Observations from an open circle

[Editor’s note: the following observations were made by the author over a period of four months during a fortnightly philosophical reading group with patients in a psychiatric rehabilitation institution. Friedrich Nietzsche’s ‘On the Genealogy of Morality’ was read. To ensure anonymity certain facts have been altered, leaving a representative, but in no way replicable account. An abridged version of this essay was published on Mad in America – https://www.madinamerica.com/2020/02/observations-open-circle/]

Dear patients,

I would like to warmly invite you to take part in a philosophical reading group. In an open circle we will discuss and explore basic questions of meaning and being, and the world in which we find ourselves, on the basis of articles, book excerpts, personal opinions…

Participants: to enable a lively debate, the number of participants is limited to 8 people

When: Wednesdays, every 14 days, 18:00 — 19:30

No prior knowledge required!

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Being-towards-suicide (Sein-zum-Suizid)

[Editor’s note: an abridged version of this essay was published on Mad in America – https://www.madinamerica.com/2019/07/being-towards-suicide]

‘There is but one truly serious philosophical problem and that is suicide. Judging whether life is or is not worth living amounts to answering the fundamental question of philosophy.’ [1]

Albert Camus’ opening sentence to his work ‘The Myth of Sisyphus’, unmistakably emphasising the eminence of the topic at hand, is a fitting start to the thoughts and considerations to follow. For this sentence, concisely as it may deliver its underlying message, imbues the reader with an ethical dilemma: it confines suicide to the philosophical realm, thereby negating manifold alternate reasons which necessitate its rumination. How does one decide how to act if one’s reasoning is philosophically incoherent yet psychologically lucid? Or philosophically incoherent yet circumstantially logical? In this essay I seek to trace the lines of suicide through small excerpts of literature from the past century which grasp the zeitgeist of post-war peace; a century in which individualism, elsewhere favourably labelled self-determinism, has been reproachfully dismissed as the crude fetish of several generations. Finally, in assembling the loose ends, I will seek to rethink suicide in times of technological advancement, consequently liberating it, (indeed) as an autonomous act by a self-determined agent, from philosophical, moral and medical chains of restraint. Herein I will come to a different conclusion to Camus, and ultimately reject his call to refuse suicide [2] on the basis of revolt: an individual’s perpetual confrontation with their own absurdity, which is in essence an eternal, futile search for clarity and worldly meaning of the human condition. [3]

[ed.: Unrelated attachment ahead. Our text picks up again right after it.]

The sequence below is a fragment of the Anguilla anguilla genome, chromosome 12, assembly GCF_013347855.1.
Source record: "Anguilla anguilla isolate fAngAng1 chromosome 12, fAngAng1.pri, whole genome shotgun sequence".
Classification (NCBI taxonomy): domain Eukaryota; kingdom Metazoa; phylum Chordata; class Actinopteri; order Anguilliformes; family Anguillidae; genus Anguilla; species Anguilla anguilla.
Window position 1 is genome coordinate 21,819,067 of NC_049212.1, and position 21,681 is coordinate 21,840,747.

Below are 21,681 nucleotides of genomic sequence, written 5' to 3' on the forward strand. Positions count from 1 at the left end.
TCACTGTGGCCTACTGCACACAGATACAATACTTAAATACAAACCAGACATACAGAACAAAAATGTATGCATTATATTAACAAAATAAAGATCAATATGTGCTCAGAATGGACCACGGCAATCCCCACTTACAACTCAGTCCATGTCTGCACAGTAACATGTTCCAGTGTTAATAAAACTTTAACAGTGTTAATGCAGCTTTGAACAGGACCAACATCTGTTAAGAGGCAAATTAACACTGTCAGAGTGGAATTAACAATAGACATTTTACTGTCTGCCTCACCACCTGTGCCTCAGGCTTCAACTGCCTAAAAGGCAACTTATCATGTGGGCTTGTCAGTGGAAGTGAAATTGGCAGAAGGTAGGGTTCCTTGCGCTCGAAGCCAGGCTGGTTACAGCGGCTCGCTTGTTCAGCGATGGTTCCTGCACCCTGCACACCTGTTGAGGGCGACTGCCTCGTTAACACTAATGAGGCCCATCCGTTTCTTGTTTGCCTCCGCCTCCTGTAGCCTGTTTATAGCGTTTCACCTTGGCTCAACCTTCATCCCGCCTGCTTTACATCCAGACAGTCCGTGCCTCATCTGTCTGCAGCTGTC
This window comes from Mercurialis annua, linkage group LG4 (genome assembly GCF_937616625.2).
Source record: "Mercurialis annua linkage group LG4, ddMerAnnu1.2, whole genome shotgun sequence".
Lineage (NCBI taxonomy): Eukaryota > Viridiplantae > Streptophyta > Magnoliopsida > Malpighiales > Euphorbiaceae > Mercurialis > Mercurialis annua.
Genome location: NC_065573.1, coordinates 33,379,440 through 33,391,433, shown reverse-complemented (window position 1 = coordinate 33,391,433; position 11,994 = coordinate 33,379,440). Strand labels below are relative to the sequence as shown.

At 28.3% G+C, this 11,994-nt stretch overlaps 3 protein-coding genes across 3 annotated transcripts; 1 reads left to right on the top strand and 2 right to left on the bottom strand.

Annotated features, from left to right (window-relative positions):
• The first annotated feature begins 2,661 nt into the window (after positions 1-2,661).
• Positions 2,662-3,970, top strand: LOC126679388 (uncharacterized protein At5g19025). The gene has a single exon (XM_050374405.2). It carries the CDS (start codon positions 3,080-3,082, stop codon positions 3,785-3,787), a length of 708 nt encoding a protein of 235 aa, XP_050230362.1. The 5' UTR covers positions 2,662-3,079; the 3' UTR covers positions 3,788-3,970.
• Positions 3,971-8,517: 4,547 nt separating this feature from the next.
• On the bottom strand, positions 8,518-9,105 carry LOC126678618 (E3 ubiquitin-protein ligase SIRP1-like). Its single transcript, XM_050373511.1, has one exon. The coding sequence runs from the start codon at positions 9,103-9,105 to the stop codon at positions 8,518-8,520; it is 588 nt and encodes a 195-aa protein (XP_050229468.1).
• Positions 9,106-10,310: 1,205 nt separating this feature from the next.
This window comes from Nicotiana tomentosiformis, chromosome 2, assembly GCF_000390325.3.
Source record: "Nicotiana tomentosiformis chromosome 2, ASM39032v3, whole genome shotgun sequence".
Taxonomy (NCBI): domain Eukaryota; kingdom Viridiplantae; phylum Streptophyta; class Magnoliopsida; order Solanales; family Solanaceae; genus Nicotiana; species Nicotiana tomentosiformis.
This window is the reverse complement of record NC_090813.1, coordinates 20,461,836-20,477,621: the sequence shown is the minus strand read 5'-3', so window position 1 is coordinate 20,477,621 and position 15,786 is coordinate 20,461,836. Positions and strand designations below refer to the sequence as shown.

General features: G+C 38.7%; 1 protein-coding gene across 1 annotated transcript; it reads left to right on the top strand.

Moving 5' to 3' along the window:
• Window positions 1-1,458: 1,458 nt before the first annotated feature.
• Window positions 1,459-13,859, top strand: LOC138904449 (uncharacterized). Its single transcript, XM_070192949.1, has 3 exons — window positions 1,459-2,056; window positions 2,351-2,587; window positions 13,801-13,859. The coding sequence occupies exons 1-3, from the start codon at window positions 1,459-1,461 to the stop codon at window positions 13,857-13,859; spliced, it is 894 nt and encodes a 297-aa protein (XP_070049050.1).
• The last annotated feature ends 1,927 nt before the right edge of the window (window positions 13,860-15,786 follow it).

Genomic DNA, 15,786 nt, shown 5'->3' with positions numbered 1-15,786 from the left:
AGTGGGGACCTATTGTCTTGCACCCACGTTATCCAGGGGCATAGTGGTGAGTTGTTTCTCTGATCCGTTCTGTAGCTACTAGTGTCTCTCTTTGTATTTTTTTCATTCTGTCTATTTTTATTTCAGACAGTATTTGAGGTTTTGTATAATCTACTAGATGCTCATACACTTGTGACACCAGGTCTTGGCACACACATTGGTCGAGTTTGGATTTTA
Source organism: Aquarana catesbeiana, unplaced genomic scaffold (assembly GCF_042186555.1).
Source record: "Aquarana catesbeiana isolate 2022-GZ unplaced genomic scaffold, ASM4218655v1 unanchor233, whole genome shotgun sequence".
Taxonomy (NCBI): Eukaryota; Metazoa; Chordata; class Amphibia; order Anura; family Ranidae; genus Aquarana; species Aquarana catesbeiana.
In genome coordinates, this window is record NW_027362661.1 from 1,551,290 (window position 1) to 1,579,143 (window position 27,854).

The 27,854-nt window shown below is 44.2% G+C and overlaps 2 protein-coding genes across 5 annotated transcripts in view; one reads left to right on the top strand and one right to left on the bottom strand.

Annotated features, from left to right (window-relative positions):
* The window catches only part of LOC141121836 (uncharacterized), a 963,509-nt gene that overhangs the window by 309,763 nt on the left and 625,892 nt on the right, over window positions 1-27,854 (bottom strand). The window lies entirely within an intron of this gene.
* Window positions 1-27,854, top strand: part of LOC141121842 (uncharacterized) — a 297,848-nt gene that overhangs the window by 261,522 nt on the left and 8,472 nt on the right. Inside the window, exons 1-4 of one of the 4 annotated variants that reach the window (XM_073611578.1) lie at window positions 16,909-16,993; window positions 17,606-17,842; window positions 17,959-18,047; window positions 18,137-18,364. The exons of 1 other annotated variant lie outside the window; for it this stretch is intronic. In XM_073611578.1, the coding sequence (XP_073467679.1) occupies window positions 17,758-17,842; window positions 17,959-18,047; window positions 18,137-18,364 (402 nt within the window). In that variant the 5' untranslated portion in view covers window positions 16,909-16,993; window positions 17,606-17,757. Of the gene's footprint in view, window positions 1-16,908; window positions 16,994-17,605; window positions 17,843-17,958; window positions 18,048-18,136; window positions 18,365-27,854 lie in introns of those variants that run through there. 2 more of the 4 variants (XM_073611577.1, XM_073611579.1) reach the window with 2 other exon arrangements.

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Demystifying phenomenological and social psychiatry

Contents

Introduction

Theoretical aspects (Philosophical considerations: phenomenology and anthropology; Anti-Psychiatry; Neuropsychiatry; Terminology: ‘social psychiatry’ vs. ‘socialpsychiatry’; Embodied and enactive cognition)

Institutional and methodological aspects (Milieu therapy; Therapeutic community; Soteria; Institutional Psychotherapy; Open dialogue; Trialogue, incl. psychosis seminars)

Conclusion

Recommended literature

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The origin of morality in light of self-determination and its impact upon legislation

Underlying the thoughts and considerations that are to follow are two main emotions. For one, unease; a feeling which stems from a failure to understand how it is possible to support two contradictory ideologies, and still believe them capable of coexisting peacefully: libertarianism on the one side; socialism on the other. For another, anger; a feeling which stems from the lack of consistency with which current rules and conventions, which we are all expected to follow, are being made.

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